However, under an IDR plan, interest continues to accrue. Plus, because the repayment term is longer, interest has more time to add up — you could end up paying thousands more over the duration of your loan. Additionally, as debt is forgiven at the end of the term with these plans, if you have a remaining balance, you could be required to pay tax on any amount that was forgiven.

Which loans are eligible?

Only certain types of student loans are eligible for income-driven repayment plans and the interest subsidy.

The following loan types are eligible:

Direct PLUS loans for parents are eligible for the income-contingent repayment plan if you consolidate them into a direct consolidation loan.

Check with Federal Student Aid on eligibility for federal Stafford loans from the Federal Family Education Loans (FFEL) program, FFEL PLUS loans, FFEL consolidation loans and federal Perkins loans.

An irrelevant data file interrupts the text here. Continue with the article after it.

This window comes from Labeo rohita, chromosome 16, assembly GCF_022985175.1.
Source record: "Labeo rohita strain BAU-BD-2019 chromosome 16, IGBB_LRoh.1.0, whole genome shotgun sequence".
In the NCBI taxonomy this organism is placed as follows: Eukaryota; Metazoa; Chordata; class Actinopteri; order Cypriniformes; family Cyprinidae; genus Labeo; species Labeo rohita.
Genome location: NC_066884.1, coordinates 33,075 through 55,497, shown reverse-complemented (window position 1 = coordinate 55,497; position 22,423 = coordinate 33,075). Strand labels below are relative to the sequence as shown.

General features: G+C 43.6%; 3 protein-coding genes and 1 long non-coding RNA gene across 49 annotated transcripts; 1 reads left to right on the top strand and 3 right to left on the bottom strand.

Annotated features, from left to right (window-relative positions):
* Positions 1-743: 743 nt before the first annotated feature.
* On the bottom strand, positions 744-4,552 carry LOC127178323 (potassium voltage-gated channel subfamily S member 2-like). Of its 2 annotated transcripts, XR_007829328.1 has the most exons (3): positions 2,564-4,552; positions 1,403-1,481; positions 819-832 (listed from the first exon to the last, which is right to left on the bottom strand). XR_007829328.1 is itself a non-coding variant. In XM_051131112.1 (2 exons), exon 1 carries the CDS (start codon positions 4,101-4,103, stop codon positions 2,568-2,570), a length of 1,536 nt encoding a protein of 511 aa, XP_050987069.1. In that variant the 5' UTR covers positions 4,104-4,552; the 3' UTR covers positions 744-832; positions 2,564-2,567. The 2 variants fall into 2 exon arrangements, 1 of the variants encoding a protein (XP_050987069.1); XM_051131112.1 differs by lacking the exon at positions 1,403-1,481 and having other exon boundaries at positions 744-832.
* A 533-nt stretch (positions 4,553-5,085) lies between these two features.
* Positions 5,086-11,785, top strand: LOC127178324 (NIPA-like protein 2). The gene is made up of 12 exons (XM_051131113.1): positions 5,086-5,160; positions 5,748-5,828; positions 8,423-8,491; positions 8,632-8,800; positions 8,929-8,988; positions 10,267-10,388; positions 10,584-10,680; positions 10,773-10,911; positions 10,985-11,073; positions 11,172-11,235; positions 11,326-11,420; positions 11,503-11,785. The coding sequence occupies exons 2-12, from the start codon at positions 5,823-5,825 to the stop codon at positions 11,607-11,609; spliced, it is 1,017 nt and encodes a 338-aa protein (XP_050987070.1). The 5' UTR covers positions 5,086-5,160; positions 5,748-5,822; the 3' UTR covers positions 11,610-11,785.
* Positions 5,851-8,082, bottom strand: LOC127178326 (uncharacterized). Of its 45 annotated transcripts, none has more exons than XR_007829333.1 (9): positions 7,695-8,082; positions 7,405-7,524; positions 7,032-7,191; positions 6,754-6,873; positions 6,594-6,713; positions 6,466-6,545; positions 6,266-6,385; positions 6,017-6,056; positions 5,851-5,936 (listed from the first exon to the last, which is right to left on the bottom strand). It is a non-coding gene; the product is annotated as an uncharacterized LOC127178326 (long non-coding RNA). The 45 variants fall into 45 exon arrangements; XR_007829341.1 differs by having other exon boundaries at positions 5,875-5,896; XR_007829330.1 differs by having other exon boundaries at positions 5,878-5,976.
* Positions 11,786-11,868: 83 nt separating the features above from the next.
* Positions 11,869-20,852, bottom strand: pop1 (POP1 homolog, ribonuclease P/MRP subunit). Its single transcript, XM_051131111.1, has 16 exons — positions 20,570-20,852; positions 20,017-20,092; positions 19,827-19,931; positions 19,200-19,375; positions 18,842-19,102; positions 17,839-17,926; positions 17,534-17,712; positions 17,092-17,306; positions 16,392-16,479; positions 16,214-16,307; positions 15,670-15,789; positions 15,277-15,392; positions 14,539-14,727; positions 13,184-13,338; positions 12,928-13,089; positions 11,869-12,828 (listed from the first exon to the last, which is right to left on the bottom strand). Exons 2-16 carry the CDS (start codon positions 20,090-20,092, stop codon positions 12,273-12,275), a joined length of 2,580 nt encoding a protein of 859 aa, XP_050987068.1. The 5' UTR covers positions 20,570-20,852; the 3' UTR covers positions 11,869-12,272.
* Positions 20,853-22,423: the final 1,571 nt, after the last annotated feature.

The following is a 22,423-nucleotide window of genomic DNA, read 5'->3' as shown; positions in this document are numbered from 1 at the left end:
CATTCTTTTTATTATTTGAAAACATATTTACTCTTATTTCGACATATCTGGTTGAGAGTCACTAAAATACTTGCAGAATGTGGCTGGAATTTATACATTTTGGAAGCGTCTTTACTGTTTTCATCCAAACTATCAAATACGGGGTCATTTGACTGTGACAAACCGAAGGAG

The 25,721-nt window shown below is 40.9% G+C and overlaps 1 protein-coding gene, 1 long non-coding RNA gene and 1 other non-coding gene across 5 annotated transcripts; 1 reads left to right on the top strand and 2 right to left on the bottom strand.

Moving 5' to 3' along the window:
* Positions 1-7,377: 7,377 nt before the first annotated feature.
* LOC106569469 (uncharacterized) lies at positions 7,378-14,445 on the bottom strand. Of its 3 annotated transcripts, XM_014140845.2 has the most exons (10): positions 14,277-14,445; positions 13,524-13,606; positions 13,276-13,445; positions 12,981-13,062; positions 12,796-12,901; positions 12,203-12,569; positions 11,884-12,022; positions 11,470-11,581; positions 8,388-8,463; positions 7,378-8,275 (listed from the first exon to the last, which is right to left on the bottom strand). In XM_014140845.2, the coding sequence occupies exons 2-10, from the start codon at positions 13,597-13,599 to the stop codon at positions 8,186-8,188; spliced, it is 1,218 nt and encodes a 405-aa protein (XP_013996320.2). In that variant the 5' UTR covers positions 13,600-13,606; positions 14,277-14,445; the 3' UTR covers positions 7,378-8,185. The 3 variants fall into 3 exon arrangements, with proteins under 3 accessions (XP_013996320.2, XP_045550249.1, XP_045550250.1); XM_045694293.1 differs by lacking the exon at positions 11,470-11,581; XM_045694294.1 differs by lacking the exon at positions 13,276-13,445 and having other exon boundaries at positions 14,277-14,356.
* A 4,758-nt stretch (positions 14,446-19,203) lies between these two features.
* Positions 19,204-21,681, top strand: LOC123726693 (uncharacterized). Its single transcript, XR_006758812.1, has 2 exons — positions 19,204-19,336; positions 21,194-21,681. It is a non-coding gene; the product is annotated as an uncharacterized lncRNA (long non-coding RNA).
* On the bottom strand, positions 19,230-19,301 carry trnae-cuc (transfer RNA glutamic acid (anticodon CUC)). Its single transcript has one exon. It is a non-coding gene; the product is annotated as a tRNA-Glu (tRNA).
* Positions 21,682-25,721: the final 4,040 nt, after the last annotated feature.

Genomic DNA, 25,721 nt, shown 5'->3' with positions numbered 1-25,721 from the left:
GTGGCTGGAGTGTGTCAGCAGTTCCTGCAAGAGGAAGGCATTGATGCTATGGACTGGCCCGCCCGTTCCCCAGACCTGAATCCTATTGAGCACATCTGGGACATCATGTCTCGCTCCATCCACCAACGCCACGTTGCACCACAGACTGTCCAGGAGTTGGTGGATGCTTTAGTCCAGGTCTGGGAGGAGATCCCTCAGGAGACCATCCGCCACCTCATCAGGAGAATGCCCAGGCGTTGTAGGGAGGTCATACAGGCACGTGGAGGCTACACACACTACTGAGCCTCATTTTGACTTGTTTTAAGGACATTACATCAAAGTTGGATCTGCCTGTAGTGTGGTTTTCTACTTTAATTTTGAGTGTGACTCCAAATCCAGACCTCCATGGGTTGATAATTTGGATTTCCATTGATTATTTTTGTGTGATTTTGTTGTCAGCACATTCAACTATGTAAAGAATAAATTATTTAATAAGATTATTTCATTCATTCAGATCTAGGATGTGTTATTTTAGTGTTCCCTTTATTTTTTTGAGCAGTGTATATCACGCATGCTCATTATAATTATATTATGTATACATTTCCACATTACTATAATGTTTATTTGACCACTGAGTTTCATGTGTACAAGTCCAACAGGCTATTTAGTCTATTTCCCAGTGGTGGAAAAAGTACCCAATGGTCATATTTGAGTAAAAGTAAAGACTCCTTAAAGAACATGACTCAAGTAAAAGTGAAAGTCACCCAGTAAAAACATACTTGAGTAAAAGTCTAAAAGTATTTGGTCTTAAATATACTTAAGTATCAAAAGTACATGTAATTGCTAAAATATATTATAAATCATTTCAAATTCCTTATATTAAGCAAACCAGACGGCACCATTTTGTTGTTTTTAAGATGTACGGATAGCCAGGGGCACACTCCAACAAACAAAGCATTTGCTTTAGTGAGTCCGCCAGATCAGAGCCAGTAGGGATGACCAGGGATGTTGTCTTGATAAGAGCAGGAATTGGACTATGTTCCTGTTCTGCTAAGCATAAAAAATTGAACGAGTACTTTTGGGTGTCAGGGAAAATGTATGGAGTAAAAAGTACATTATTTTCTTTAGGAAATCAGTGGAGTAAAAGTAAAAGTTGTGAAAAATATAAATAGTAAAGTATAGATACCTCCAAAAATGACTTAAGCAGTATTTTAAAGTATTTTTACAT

You cannot access the interest subsidy if you have private student loans.

Which IDR plans get the student loan interest subsidy

Borrowers taking advantage of three of the four IDR plans are eligible for a student loan interest subsidy:

How much interest the government covers varies by plan.

REPAYE

If your monthly payment doesn’t cover the interest, the government will pay all the interest on your subsidized loans — including the subsidized portion of a direct consolidation loan — for up to three consecutive years. After, it will cover 50% of the interest throughout your term.